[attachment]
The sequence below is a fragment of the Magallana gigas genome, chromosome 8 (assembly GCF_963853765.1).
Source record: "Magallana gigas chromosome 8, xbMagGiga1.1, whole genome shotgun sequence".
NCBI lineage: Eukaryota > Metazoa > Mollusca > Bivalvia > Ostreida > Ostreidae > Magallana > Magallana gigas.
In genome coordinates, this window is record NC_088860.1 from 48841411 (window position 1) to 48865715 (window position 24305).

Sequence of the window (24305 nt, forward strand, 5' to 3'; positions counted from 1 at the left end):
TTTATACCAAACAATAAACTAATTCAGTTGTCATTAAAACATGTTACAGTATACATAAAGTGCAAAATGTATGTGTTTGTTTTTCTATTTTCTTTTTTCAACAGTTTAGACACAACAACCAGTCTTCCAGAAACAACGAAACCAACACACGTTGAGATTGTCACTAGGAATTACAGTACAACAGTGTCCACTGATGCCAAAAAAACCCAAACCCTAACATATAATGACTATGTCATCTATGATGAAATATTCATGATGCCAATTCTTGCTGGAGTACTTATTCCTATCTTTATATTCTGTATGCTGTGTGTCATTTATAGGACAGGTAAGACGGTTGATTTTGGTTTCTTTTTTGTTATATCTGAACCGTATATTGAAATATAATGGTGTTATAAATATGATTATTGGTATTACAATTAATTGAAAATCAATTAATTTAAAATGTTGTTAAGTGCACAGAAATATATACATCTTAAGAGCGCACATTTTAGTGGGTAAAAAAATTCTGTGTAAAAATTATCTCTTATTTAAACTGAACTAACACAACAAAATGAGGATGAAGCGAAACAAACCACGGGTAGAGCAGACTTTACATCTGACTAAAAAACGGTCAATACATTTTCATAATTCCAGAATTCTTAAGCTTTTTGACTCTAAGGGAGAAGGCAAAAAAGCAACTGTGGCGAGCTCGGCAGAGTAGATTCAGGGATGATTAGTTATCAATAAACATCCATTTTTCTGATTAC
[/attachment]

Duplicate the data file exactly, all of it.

The sequence below is a fragment of the Magallana gigas genome, chromosome 8 (assembly GCF_963853765.1).
Source record: "Magallana gigas chromosome 8, xbMagGiga1.1, whole genome shotgun sequence".
NCBI lineage: Eukaryota > Metazoa > Mollusca > Bivalvia > Ostreida > Ostreidae > Magallana > Magallana gigas.
In genome coordinates, this window is record NC_088860.1 from 48841411 (window position 1) to 48865715 (window position 24305).

Sequence of the window (24305 nt, forward strand, 5' to 3'; positions counted from 1 at the left end):
TTTATACCAAACAATAAACTAATTCAGTTGTCATTAAAACATGTTACAGTATACATAAAGTGCAAAATGTATGTGTTTGTTTTTCTATTTTCTTTTTTCAACAGTTTAGACACAACAACCAGTCTTCCAGAAACAACGAAACCAACACACGTTGAGATTGTCACTAGGAATTACAGTACAACAGTGTCCACTGATGCCAAAAAAACCCAAACCCTAACATATAATGACTATGTCATCTATGATGAAATATTCATGATGCCAATTCTTGCTGGAGTACTTATTCCTATCTTTATATTCTGTATGCTGTGTGTCATTTATAGGACAGGTAAGACGGTTGATTTTGGTTTCTTTTTTGTTATATCTGAACCGTATATTGAAATATAATGGTGTTATAAATATGATTATTGGTATTACAATTAATTGAAAATCAATTAATTTAAAATGTTGTTAAGTGCACAGAAATATATACATCTTAAGAGCGCACATTTTAGTGGGTAAAAAAATTCTGTGTAAAAATTATCTCTTATTTAAACTGAACTAACACAACAAAATGAGGATGAAGCGAAACAAACCACGGGTAGAGCAGACTTTACATCTGACTAAAAAACGGTCAATACATTTTCATAATTCCAGAATTCTTAAGCTTTTTGACTCTAAGGGAGAAGGCAAAAAAGCAACTGTGGCGAGCTCGGCAGAGTAGATTCAGGGATGATTAGTTATCAATAAACATCCATTTTTCTGATTAC